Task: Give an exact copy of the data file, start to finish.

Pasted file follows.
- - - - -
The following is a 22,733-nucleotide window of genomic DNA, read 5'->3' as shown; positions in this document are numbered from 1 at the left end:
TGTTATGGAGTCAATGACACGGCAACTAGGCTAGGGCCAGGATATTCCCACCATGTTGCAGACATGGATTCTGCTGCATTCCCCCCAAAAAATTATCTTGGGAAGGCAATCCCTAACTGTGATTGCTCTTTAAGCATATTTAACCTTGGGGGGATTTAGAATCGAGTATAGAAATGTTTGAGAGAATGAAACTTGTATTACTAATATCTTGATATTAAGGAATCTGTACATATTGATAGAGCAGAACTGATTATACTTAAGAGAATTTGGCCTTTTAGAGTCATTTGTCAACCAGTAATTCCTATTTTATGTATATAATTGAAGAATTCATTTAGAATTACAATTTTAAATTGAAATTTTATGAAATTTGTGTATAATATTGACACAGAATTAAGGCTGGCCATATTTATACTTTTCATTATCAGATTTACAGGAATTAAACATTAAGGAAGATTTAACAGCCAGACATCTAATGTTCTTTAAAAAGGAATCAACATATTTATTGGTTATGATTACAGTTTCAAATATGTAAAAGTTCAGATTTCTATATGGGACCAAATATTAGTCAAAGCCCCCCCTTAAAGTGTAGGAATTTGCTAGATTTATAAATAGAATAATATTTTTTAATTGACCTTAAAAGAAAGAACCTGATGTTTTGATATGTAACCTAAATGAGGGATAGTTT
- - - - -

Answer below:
The following is a 22,733-nucleotide window of genomic DNA, read 5'->3' as shown; positions in this document are numbered from 1 at the left end:
TGTTATGGAGTCAATGACACGGCAACTAGGCTAGGGCCAGGATATTCCCACCATGTTGCAGACATGGATTCTGCTGCATTCCCCCCAAAAAATTATCTTGGGAAGGCAATCCCTAACTGTGATTGCTCTTTAAGCATATTTAACCTTGGGGGGATTTAGAATCGAGTATAGAAATGTTTGAGAGAATGAAACTTGTATTACTAATATCTTGATATTAAGGAATCTGTACATATTGATAGAGCAGAACTGATTATACTTAAGAGAATTTGGCCTTTTAGAGTCATTTGTCAACCAGTAATTCCTATTTTATGTATATAATTGAAGAATTCATTTAGAATTACAATTTTAAATTGAAATTTTATGAAATTTGTGTATAATATTGACACAGAATTAAGGCTGGCCATATTTATACTTTTCATTATCAGATTTACAGGAATTAAACATTAAGGAAGATTTAACAGCCAGACATCTAATGTTCTTTAAAAAGGAATCAACATATTTATTGGTTATGATTACAGTTTCAAATATGTAAAAGTTCAGATTTCTATATGGGACCAAATATTAGTCAAAGCCCCCCCTTAAAGTGTAGGAATTTGCTAGATTTATAAATAGAATAATATTTTTTAATTGACCTTAAAAGAAAGAACCTGATGTTTTGATATGTAACCTAAATGAGGGATAGTTT